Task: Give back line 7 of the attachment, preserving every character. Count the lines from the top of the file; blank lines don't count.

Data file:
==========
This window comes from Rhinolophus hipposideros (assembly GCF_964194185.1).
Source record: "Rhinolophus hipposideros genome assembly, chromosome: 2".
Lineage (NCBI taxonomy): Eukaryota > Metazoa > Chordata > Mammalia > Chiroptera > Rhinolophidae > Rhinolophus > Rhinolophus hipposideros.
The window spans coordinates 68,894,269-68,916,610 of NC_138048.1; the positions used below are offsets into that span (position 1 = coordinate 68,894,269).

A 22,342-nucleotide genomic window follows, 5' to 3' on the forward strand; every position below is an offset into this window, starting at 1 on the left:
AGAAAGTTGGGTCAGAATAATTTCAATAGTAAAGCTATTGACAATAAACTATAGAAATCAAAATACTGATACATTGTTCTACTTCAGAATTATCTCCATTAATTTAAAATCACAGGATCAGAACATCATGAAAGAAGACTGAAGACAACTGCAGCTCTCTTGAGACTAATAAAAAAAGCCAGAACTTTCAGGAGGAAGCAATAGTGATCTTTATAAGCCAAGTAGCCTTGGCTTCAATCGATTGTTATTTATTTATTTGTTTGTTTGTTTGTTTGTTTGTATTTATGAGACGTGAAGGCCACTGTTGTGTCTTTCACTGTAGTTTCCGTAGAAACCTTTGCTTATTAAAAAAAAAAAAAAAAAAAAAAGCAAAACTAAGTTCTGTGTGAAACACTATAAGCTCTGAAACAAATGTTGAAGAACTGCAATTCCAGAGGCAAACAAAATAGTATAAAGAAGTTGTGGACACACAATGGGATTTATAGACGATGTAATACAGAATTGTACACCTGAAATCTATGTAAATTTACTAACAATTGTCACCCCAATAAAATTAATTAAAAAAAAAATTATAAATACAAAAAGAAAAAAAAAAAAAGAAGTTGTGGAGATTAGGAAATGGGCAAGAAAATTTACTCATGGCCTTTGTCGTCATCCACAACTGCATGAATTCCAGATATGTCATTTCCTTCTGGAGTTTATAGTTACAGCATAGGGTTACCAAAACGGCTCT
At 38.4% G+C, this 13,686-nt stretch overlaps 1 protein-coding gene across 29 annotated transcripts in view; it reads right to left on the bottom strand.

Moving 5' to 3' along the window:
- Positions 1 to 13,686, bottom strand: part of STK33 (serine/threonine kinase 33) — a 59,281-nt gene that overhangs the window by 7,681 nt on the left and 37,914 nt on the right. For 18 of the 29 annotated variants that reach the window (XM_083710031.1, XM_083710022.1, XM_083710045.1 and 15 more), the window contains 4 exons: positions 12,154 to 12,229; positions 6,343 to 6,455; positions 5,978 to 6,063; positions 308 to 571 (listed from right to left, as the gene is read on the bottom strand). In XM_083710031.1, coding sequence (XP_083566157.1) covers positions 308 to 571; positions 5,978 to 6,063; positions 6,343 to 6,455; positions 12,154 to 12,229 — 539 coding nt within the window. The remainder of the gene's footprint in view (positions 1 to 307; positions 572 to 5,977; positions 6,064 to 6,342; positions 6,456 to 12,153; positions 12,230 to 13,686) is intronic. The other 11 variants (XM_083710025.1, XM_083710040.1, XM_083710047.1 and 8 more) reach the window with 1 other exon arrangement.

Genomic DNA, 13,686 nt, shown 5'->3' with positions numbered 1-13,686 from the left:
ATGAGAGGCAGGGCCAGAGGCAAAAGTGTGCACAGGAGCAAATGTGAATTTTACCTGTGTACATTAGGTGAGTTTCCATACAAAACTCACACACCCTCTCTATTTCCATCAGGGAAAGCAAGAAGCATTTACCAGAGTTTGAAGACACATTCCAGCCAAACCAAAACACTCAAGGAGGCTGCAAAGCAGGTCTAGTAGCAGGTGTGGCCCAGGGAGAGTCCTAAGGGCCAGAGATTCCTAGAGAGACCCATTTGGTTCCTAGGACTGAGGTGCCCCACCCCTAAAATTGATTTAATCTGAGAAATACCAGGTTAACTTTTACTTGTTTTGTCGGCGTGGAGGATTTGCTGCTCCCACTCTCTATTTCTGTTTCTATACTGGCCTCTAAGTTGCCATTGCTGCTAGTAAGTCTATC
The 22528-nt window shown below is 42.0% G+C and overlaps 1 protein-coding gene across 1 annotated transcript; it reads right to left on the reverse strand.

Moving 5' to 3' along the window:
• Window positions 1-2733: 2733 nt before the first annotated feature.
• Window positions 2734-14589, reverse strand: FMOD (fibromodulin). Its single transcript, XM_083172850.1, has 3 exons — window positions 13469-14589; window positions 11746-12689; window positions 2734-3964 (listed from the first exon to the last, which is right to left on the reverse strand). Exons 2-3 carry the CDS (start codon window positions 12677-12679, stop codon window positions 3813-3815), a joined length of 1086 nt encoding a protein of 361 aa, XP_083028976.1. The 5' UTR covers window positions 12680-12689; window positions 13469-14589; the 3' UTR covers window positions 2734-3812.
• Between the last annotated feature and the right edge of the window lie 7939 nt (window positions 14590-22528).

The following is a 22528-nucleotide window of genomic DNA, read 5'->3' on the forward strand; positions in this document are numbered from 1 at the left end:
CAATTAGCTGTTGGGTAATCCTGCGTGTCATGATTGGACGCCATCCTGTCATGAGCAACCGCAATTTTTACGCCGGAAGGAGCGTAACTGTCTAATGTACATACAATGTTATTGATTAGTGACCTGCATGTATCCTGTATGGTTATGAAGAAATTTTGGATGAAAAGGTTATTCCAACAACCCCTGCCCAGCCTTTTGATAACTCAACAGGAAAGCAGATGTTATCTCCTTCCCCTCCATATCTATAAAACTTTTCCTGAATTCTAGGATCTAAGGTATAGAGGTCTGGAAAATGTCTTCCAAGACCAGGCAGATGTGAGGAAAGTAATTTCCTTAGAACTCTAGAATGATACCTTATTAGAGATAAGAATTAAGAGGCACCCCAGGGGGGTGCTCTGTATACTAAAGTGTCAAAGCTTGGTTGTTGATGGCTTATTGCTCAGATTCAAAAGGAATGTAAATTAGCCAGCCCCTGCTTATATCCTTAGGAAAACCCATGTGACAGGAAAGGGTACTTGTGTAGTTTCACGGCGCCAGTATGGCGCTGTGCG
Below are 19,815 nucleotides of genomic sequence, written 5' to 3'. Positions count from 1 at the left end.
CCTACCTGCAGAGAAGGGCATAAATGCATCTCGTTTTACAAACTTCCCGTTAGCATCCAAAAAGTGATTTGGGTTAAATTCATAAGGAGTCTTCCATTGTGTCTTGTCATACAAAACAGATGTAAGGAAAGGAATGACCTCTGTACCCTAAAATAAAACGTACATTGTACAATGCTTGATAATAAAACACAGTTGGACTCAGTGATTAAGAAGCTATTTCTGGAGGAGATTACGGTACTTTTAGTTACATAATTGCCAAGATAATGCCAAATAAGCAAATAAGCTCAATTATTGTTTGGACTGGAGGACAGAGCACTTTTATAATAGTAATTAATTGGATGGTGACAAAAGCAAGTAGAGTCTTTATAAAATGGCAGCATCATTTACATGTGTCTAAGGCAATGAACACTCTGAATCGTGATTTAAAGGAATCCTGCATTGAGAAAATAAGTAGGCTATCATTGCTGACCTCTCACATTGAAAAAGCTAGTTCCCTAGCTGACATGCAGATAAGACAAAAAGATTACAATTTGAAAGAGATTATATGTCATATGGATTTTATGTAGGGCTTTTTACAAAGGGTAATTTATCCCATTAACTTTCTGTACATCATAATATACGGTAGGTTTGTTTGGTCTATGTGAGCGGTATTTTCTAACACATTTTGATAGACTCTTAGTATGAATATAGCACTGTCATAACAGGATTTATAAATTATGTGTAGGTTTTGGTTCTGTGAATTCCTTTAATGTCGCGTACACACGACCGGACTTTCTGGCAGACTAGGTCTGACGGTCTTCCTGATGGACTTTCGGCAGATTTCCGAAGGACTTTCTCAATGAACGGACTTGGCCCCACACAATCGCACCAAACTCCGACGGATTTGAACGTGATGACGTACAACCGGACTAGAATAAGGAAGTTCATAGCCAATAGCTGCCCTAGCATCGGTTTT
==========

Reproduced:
At 38.4% G+C, this 13,686-nt stretch overlaps 1 protein-coding gene across 29 annotated transcripts in view; it reads right to left on the bottom strand.